Flexibility arrangements in the African Union: a way out of the integration conundrum?

In: Africa Review
Babatunde Fagbayibo Department of Public, Constitutional and International Law, University of South Africa, Pretoria, South Africa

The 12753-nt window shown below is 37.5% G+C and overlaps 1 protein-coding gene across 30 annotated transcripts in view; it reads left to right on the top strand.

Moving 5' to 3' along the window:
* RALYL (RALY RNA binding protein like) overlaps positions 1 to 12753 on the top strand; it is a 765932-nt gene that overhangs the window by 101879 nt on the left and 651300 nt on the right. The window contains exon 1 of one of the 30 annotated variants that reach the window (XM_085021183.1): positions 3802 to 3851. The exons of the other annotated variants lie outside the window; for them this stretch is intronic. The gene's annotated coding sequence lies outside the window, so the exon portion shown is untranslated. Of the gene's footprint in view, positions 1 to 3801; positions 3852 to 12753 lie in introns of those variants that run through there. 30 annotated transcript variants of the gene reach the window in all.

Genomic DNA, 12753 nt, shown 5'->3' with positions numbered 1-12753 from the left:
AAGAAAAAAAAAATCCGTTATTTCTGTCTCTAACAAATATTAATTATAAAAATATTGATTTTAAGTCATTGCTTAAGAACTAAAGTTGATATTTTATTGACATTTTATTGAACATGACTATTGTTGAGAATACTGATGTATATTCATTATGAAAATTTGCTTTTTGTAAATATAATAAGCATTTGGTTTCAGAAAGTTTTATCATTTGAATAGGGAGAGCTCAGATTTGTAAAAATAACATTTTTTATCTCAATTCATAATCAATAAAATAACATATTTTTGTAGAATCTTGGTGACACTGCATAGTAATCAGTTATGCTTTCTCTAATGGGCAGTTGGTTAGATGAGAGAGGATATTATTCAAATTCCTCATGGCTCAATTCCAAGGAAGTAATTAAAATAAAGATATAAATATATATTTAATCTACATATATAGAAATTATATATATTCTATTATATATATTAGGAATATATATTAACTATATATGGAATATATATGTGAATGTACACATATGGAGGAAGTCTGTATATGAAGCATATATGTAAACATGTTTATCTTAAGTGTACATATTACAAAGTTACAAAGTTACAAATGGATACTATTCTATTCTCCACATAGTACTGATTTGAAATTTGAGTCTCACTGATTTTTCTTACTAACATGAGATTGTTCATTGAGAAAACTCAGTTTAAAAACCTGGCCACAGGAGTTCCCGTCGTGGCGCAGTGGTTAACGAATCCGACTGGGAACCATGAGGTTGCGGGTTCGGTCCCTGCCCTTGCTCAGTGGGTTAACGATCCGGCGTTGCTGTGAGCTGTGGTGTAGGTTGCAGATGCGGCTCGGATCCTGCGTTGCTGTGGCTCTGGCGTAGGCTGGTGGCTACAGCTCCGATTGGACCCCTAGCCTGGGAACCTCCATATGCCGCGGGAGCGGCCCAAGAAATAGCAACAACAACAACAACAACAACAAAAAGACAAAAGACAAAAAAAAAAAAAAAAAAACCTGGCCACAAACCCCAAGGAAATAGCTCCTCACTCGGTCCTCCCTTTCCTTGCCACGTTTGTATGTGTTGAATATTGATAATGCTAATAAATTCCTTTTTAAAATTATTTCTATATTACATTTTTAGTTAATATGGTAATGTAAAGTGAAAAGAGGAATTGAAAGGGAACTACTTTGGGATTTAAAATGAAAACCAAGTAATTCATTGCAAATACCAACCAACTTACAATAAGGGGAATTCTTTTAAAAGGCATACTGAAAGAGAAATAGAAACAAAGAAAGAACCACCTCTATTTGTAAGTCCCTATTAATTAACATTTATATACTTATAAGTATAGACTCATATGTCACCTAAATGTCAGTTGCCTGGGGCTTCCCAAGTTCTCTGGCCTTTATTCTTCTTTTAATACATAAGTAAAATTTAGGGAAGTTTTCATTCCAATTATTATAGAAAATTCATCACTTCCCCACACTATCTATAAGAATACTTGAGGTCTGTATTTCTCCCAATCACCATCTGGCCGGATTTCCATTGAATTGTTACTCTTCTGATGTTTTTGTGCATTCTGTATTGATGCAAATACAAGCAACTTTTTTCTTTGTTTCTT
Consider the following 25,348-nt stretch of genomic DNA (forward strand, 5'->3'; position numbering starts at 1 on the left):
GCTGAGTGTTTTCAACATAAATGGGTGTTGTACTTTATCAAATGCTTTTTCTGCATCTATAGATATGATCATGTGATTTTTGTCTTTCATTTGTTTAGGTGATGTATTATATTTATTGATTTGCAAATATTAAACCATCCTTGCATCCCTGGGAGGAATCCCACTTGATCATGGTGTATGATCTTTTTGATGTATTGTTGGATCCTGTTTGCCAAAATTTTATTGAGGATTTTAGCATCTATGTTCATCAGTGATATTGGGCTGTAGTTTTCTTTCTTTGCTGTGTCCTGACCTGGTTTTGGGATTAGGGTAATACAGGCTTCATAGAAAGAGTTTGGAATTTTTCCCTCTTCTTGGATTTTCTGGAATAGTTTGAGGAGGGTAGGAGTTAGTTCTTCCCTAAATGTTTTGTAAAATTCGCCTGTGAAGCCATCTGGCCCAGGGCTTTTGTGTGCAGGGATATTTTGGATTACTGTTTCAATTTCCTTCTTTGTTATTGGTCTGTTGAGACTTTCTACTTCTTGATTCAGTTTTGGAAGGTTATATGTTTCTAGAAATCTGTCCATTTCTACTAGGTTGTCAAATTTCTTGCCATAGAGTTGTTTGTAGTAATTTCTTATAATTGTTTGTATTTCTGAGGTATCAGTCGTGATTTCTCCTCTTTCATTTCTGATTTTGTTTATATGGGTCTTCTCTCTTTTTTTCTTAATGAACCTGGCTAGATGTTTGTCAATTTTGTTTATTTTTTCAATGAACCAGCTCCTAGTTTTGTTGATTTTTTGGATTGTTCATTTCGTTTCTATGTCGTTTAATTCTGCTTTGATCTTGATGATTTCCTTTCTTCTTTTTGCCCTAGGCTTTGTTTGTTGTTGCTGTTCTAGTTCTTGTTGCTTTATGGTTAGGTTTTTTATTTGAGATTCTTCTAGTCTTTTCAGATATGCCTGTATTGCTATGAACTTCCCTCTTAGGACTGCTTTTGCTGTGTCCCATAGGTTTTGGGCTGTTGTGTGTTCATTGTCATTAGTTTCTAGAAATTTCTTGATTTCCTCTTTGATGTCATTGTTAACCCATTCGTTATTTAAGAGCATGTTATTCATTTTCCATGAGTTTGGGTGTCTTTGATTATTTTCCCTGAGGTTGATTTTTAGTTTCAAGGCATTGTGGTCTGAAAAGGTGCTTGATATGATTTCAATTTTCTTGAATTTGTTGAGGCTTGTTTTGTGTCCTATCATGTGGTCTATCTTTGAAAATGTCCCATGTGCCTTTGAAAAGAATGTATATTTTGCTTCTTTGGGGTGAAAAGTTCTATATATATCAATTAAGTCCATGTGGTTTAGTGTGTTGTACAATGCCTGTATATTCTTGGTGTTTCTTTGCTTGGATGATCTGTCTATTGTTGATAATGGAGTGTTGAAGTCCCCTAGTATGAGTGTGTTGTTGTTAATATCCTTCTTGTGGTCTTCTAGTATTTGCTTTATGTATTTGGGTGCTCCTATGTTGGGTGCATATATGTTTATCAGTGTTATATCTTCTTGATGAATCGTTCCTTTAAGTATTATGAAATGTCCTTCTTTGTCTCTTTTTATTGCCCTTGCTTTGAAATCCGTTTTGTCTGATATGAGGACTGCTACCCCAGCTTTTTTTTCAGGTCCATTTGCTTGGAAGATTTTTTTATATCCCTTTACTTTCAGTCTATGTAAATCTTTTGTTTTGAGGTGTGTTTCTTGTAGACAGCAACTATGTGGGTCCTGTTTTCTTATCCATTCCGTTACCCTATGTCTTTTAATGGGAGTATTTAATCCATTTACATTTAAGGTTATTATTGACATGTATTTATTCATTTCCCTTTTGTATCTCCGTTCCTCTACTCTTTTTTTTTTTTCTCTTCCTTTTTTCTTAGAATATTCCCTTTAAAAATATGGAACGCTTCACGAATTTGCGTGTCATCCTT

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The transformation of the Organisation of African Unity (OAU) to the African Union (AU) in 2002 was seen as a positive development in the process of continental integration in Africa. With an institutional architecture largely inspired by the European Union (EU) model, the AU was positioned to infuse new and vibrant energy into the stagnated process of achieving deeper unity. After a decade of existence, little has been achieved in terms of deepening continental integration. It is against this background that this article considers the feasibility of adopting legal frameworks for flexibility arrangements in the AU. What this implies is the establishment of legal arrangements that could enable member states with similar interests to pursue integrative objectives at a determinable and attainable pace and speed. This article examines the possibility of placing key integrative objectives such as democratic governance, trade and immigration within the context of a flexibility approach. Lessons are drawn from the operation of flexibility arrangements in the EU, Asia and regional economic communities across the African continent to further buttress the essence of this idea.

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